Jose Zepeda hopes that the third time is the championship charm Saturday night.

The 140-pound contender understands, too, that it is unlikely he’ll get a fourth opportunity to fight for a world title if he doesn’t make the most of his third championship chance. Zepeda, the WBC’s number one-ranked contender in the 140-pound division, will face second-ranked Regis Prograis for the unclaimed WBC super lightweight title in an intriguing battle between powerful southpaws.

Their 12-round bout will headline a four-fight pay-per-view event that’ll take place at Dignity Health Sports Park in Carson, California (9 p.m. ET; 6 p.m. PT; $59.99).

“This is the third time for an opportunity for the world title for me,” Zepeda stated during a press conference Tuesday at the Hyatt Regency LAX in Los Angeles. “And that’s why I keep saying this is the time for me to get this belt. I am in my prime and I have all the experience I need. Regis Prograis is gonna be fighting the best version of Jose Zepeda, because I really believe it’s now or never in my career to get [at title]. You know, [it’s] my third time [fighting] for [a title], so I have to do it.”

The 33-year-old Zepeda lost his first two championship matches, but neither defeat was conclusive.

The La Puente, California resident suffered a separated shoulder in the second round of his fight against England’s Terry Flanagan for the vacant WBO lightweight title in July 2015. Flanagan (then 27-0) won that bout by technical knockout because Zepeda couldn’t continue at Manchester Velodrome in Manchester, England, Flanagan’s hometown.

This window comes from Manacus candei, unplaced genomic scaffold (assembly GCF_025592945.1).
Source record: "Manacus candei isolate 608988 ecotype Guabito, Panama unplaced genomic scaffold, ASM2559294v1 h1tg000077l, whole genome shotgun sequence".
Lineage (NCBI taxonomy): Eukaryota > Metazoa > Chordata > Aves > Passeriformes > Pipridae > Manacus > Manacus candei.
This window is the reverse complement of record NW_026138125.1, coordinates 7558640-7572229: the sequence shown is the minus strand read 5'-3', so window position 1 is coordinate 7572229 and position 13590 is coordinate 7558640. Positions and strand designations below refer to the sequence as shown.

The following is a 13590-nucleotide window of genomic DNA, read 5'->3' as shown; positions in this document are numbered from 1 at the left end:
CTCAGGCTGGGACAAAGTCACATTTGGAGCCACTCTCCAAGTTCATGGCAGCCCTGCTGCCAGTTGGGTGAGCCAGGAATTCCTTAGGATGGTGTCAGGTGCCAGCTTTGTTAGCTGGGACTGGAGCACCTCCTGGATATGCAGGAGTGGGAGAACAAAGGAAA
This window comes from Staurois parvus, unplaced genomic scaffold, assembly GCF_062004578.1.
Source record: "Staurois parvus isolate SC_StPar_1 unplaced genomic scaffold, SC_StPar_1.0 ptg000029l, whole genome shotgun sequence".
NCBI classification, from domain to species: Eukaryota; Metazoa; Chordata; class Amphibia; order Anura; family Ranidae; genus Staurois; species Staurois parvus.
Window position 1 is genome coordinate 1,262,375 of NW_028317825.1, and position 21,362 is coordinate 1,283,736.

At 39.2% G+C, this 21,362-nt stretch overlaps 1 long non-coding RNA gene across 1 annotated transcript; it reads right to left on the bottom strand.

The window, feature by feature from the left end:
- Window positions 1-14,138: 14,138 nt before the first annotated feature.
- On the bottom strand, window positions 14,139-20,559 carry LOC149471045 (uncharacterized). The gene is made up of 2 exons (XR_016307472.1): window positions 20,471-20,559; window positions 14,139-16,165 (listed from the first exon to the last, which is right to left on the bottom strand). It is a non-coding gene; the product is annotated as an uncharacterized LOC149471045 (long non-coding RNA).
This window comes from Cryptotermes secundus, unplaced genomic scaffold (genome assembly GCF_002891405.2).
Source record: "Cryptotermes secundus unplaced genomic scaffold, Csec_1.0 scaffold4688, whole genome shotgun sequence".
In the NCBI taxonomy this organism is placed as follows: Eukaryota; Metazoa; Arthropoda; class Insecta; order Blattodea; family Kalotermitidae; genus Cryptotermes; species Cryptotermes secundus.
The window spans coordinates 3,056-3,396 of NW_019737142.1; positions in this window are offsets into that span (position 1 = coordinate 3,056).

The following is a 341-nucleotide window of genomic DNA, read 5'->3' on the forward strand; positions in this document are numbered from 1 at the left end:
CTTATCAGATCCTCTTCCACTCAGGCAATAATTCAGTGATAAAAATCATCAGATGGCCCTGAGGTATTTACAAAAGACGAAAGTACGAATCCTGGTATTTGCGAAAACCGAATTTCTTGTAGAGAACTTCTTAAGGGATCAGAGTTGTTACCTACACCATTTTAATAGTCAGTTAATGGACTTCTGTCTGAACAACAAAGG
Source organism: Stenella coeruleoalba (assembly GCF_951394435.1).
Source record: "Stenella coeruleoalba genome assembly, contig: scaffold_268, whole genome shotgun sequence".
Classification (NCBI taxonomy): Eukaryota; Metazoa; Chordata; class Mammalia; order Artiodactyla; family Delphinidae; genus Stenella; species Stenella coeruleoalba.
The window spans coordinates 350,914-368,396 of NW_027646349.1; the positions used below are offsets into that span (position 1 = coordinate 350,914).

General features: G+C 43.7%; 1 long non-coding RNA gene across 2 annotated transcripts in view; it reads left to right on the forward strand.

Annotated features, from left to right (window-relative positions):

Three-and-a-half years later, Zepeda dropped a controversial 12-round majority decision to Jose Ramirez, then the unbeaten WBC super lightweight champion. That February 2019 bout was contested at Save Mart Arena in Fresno, California, near Ramirez’s hometown of Avenal.

In accordance with WBC rules for vacant championships, the Zepeda-Prograis winner will be obligated next to make the first of two mandated title defenses against Ramirez (27-1, 17 KOs), who is ranked third by the WBC in the 140-pound division.

After entering enemy territory the first two times, Zepeda (36-2, 28 KOs, 2 NC) is the hometown fighter in his third world title fight. He resides in the greater Los Angeles area, whereas Prograis (27-1, 23 KOs), a New Orleans native, calls Katy, Texas home.

“It’s nice, to be honest. I always fight in my opponent’s backyard,” Zepeda said. “And this is the first time that I’m gonna be fighting in a big, big fight in my backyard. So, I think it’s gonna be a great night. It’s gonna be a great night for boxing and a great night for the WBC and for whoever wins, man. Like I say, it’s an extra motivation for me to fight in my backyard. And I keep saying, this is it for me. This has to be it, so I’m a hundred percent.”

Keith Idec is a senior writer/columnist for He can be reached on Twitter @Idecboxing.